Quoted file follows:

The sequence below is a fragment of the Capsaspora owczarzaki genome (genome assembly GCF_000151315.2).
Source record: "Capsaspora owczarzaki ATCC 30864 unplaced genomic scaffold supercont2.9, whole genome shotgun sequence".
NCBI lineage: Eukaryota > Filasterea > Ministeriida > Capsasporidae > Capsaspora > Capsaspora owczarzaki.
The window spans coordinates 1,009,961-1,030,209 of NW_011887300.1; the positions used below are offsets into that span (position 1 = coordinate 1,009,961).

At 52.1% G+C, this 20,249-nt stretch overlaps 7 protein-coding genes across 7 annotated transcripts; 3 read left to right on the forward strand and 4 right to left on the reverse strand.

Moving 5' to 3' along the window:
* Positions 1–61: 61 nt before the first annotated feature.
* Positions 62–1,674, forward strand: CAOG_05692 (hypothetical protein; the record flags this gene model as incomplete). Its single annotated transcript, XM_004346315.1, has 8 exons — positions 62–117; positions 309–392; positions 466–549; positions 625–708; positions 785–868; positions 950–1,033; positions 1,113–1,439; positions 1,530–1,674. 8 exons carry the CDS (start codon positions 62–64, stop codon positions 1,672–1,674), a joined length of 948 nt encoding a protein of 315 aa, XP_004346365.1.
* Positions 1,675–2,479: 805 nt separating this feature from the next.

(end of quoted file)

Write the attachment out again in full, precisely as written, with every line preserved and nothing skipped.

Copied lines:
The sequence below is a fragment of the Capsaspora owczarzaki genome (genome assembly GCF_000151315.2).
Source record: "Capsaspora owczarzaki ATCC 30864 unplaced genomic scaffold supercont2.9, whole genome shotgun sequence".
NCBI lineage: Eukaryota > Filasterea > Ministeriida > Capsasporidae > Capsaspora > Capsaspora owczarzaki.
The window spans coordinates 1,009,961-1,030,209 of NW_011887300.1; the positions used below are offsets into that span (position 1 = coordinate 1,009,961).

At 52.1% G+C, this 20,249-nt stretch overlaps 7 protein-coding genes across 7 annotated transcripts; 3 read left to right on the forward strand and 4 right to left on the reverse strand.

Moving 5' to 3' along the window:
* Positions 1–61: 61 nt before the first annotated feature.
* Positions 62–1,674, forward strand: CAOG_05692 (hypothetical protein; the record flags this gene model as incomplete). Its single annotated transcript, XM_004346315.1, has 8 exons — positions 62–117; positions 309–392; positions 466–549; positions 625–708; positions 785–868; positions 950–1,033; positions 1,113–1,439; positions 1,530–1,674. 8 exons carry the CDS (start codon positions 62–64, stop codon positions 1,672–1,674), a joined length of 948 nt encoding a protein of 315 aa, XP_004346365.1.
* Positions 1,675–2,479: 805 nt separating this feature from the next.